The goal of this research is to discover the cortical computations embodied in the responses of neurons in ventral visual area V2. Since V2 is heavily dependent on input from V1 for its visual responsiveness, we will develop a two-stage model, in which responses are constructed from a suitable combination of V1 afferents, with the design of each stage following a common canonical form. This model is intended to account for the visual response properties of neurons as economically as possible, while not necessarily reflecting the details of neuronal circuitry. This simplicity is deliberate, as it will allow the mdel to be fit to data recorded from single neurons, and, when assembled into a population, to predict perceptual capabilities. The motivation for the structure of the model, and our confidence in its success, comes from the convergence of three strands of previous work: (1) we have developed, fit, and validated a similar two-stage model for neuronal responses in area MT, a dorsal stream area which also receives primary afferent drive from area V1;(2) we have developed a two-stage model for visual texture representation that captures perceptually recognizable structures of natural images using spatial integration regions matched in size to those of V2 cells. We've shown that images synthesized to have matching model responses are indistinguishable to human observers;and (3) we've obtained preliminary data indicating that most of V2 cells respond more vigorously to synthetic texture stimuli than to spectrally matched noise stimuli, whereas V1 cells do not. The research is divided into three parts. First, we will gather electrophysiological data to dissect those model-generated features that underlie the increased responsiveness of V2 to texture stimuli. We will, in parallel, gather evidence for the increased responsiveness using fMRI, which will allow us to compare simultaneously measured responses averaged over neural populations in V1 and V2. Second, we will develop a physiologically plausible instantiation of the texture model and develop the methods to fit it to data from single neurons. Finally, we will link the novel functional response properties we have discovered to perception by simultaneously measuring neuronal responses and perceptual judgments in awake behaving macaques. To explore sensitivity to naturalistic features, we will relate psychometric and single-neuron neurometric functions, and use choice probability to link responses to behavioral performance.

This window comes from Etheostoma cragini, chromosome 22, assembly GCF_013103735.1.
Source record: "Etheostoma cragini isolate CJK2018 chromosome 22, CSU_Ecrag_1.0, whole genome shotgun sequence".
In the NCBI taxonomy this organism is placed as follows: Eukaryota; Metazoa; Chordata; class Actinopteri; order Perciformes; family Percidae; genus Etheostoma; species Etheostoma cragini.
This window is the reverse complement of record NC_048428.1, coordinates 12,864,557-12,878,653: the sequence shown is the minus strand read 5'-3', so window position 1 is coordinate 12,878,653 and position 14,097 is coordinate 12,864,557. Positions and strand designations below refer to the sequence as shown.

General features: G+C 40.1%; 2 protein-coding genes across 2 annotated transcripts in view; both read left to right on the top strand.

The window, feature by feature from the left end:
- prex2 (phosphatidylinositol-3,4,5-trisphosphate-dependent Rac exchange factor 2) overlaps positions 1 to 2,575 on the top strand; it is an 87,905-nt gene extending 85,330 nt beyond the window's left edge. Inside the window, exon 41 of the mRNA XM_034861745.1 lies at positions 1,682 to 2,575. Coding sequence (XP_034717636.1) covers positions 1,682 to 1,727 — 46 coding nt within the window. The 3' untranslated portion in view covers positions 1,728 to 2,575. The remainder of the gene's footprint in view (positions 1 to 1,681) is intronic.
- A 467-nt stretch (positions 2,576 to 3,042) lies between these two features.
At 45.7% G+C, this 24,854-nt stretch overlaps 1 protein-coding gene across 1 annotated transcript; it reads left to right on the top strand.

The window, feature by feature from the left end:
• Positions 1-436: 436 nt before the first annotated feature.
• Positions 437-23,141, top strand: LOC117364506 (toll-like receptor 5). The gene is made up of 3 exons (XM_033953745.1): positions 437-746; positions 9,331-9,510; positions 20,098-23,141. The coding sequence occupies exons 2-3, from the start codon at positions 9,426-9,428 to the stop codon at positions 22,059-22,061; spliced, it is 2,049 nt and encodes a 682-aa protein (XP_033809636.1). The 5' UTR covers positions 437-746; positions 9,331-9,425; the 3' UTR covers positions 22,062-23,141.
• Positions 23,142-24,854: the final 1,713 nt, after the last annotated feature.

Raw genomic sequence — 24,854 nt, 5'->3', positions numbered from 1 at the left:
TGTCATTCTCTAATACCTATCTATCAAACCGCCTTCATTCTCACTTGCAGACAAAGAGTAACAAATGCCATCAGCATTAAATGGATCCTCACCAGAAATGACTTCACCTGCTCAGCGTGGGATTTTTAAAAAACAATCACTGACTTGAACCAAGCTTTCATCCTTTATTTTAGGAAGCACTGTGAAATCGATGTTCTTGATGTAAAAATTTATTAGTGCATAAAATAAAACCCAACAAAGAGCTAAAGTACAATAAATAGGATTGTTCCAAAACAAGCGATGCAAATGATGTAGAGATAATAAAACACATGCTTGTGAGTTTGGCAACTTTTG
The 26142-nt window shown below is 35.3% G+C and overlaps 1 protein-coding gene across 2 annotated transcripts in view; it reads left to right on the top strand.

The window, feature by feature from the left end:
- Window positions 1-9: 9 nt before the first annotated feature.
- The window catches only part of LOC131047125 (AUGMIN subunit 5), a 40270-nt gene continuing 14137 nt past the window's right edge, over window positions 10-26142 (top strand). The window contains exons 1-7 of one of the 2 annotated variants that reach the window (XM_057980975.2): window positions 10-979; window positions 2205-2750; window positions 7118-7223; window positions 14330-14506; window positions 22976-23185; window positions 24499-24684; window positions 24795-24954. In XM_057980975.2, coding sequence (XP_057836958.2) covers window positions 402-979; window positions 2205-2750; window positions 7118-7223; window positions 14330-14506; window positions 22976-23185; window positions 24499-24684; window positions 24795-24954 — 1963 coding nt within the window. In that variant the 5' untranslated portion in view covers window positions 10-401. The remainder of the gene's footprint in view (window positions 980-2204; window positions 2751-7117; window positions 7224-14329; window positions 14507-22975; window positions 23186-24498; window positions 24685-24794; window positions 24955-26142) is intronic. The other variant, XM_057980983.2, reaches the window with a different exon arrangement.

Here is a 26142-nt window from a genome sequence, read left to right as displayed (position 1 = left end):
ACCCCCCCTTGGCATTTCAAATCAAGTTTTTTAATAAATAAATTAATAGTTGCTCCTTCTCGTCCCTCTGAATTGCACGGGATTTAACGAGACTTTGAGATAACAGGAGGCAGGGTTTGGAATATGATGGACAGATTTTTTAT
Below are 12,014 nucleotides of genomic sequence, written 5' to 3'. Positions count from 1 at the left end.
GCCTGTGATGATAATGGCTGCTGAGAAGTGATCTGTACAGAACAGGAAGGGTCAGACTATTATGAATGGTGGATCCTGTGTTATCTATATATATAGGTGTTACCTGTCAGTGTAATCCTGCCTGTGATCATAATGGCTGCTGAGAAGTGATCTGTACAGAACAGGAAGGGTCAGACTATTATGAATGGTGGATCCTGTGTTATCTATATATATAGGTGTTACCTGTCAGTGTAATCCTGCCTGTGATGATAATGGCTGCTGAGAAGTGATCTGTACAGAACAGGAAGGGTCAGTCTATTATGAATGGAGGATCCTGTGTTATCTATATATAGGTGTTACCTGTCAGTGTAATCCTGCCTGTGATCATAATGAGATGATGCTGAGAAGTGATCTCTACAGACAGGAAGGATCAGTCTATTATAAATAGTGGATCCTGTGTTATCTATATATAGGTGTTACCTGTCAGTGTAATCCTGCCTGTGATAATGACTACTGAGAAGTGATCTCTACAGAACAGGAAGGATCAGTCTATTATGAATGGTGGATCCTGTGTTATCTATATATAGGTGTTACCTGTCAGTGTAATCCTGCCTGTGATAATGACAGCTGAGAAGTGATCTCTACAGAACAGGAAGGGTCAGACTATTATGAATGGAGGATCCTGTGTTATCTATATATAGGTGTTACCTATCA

Public Health Relevance

Disorders of the visual nervous system are a major cause of visual disability: Damage to the primary visual cortex (area V1) causes a loss of vision over part or all of the visual field, although parts of the visual cortex outside V1 may, in some cases, be able to substitute for some lost functions after V1 damage. Other disorders affecting these same areas outside V1 are associated with specific forms of visual loss such as akinetopsia (motion blindness) and agnosia (form blindness). Our research seeks to understand the organization and function of V2, the first and largest cortical visual area beyond area V1, both because of its potential as a substrate for visual loss and recovery after brain damage, and because it is a key part of the processing by which sensory signals are transformed to form decisions, guide actions, and create enduring memories of evanescent events.

Agency
National Institute of Health (NIH)
Institute
National Eye Institute (NEI)
Type
Research Project (R01)
Project #
1R01EY022428-01A1
Application #
8506365
Study Section
Special Emphasis Panel (SPC)
Program Officer
Steinmetz, Michael A
Project Start
2013-03-01
Project End
2018-02-28
Budget Start
2013-03-01
Budget End
2014-02-28
Support Year
1
Fiscal Year
2013
Total Cost
$385,785
Indirect Cost
$135,785
Name
New York University
Department
Neurology
Type
Schools of Arts and Sciences
DUNS #
041968306
City
New York
State
NY
Country
United States
Zip Code
10012
Goris, Robbe L T; Movshon, J Anthony; Simoncelli, Eero P (2014) Partitioning neuronal variability. Nat Neurosci 17:858-65